Prosecco & Petals
Guide to ragdoll kittens
Read on for guidance about how to make your home safe for your new arrival and how to adapt it as your kitten grows.
Yes. Just like having a toddler, kittens will want to explore and learn about everything in your house. They will not instantly know what can cause them harm, is bad to eat and what might make scary noises. It is vital to adjust your home to ensure that your kitten can explore without having any accidents or scaring themselves too much: This is a continuous process that starts simple but will need to become more watchful as your kitten starts to climb and jump higher.
After you have collected your kitten from your breeder, they will generally have a level of socialisation and be litter trained. However, your house will be full of new smells and places to explore, which can be quite overwhelming. It is recommended to start your kitten off in a 'safe room', which contains their food, water, litter tray, some kittens games and a couple of hiding spaces.
In this room, make sure to place down a few mats in case of accidents, remove any expensive ornaments and cover over any valuable fabric surfaces. Your kitten will need time to adjust and telling them off straight away can instil fear.
House plants – these can be easily knocked over, and some plants are not cat-friendly.
Cable and wires – kittens will instantly chew on these, and this can be a dangerous hazard.
String or ribbon – kittens can chew, eat or get wrapped up in these.
Delicate fabric surfaces – these should be covered with a rough blanket unless you do not mind scratching.
Curtains – kittens love to climb, hide in and chew the ends of curtains. If you have an expensive pair, it may be wise to replace these temporarily.
Kitten's love to explore, and much of this is done by sniffing and licking new surfaces: therefore it is vital to move all cleaning products, disinfect around the toilet area with animal-friendly cleaner and put all medicines away in cabinets. Do expect your kitten to jump on any surface so also make sure that glass perfumes and lotions are somewhere secure. Lastly, keep the toilet seat covered.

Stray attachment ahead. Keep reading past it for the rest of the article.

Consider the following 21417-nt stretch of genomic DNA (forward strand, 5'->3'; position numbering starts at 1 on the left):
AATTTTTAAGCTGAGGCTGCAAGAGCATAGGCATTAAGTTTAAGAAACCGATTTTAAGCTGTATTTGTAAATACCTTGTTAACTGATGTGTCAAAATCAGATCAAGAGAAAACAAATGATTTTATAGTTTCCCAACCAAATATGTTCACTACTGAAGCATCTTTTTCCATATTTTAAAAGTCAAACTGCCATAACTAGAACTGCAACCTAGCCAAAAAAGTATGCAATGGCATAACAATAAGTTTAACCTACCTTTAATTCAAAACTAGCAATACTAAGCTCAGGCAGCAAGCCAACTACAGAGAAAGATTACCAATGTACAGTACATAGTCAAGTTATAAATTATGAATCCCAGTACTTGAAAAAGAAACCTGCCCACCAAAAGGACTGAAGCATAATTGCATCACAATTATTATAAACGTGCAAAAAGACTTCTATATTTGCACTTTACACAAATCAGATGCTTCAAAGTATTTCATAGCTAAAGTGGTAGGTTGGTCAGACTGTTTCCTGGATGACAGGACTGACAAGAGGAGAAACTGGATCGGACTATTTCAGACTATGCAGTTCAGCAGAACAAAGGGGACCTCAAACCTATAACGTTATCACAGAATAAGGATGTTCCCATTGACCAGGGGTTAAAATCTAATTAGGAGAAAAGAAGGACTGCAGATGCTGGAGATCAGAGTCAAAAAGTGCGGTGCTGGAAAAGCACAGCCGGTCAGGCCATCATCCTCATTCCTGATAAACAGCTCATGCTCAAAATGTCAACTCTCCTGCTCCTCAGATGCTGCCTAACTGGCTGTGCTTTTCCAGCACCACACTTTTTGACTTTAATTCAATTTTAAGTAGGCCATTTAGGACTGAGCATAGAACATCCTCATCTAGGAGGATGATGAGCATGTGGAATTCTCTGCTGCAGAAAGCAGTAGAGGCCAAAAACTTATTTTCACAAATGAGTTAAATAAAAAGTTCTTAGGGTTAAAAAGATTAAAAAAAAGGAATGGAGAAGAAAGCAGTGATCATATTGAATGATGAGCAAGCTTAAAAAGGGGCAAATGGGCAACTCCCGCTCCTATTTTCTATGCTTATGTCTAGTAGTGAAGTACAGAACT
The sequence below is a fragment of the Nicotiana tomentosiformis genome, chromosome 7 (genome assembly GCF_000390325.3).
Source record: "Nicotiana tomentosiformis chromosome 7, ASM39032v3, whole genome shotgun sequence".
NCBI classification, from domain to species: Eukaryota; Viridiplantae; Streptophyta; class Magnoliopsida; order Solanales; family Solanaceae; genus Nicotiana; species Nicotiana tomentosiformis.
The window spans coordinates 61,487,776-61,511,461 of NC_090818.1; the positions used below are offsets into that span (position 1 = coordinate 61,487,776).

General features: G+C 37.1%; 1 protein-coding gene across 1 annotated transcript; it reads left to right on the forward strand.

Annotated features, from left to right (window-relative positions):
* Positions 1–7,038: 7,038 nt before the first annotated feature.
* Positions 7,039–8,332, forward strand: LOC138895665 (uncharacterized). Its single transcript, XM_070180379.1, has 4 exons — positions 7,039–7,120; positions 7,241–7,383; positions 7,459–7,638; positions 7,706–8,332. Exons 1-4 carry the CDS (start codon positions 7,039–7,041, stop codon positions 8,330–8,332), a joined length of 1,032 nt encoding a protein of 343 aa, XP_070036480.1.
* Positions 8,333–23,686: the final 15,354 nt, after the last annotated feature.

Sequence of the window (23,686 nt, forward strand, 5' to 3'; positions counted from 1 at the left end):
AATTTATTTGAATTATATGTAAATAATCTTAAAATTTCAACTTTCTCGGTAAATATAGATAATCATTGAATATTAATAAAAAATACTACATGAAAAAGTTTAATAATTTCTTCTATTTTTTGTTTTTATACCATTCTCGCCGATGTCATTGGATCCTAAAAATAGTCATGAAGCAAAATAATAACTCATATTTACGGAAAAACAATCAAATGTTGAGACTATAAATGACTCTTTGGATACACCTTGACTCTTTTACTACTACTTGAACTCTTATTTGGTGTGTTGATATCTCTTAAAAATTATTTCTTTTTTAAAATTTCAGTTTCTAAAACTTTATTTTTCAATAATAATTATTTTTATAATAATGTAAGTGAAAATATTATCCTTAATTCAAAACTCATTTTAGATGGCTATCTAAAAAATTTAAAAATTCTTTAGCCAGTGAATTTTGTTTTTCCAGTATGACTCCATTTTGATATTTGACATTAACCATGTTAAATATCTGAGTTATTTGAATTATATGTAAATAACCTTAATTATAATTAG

The kitchen is one of the hardest rooms to kitten-proof, but a general rule is to expect that your kitten may jump on counters when you are not there so also wipe surfaces before preparing food. In terms of storing items, it is wise to keep all kitchen cleaners and detergents in a cupboard that cannot be pawed open or to invest in a child-proof lock.
TGlass bottles such as those used for spices and jars should be kept in a cupboard to prevent your kitten, knocking them off and creating spillage or dangerous glass shards.
TVs and cables can look very intriguing to your new kitten who may be tempted to chew or pull on them. Avoid any severe accidents by securing your television to the shelf or wall and encase any visible cables with chew-proof layers.
If you have a sofa that you adore and do not want to be scratched then opt for a think pile throw or put a scratching post nearby and reward your kitten for using it.
Kittens are intelligent, and they will quickly learn your routine and comings and goings: Therefore, it is vital to ensure that your kitten is far away from the door when you leave and arrive so that they do not escape and get lost.
Initially, it is recommended to keep your kitten upstairs with all their toys and food when you go out, so there is a double barrier to keep them safe. For those in flats, it is recommended to tire out your kitten and provide food then to leave when they are focused on eating.
When arriving home, make your entrance quickly and keep a bag at floor height to block the path out: This should ensure that your kitten doesn't dash for the exit.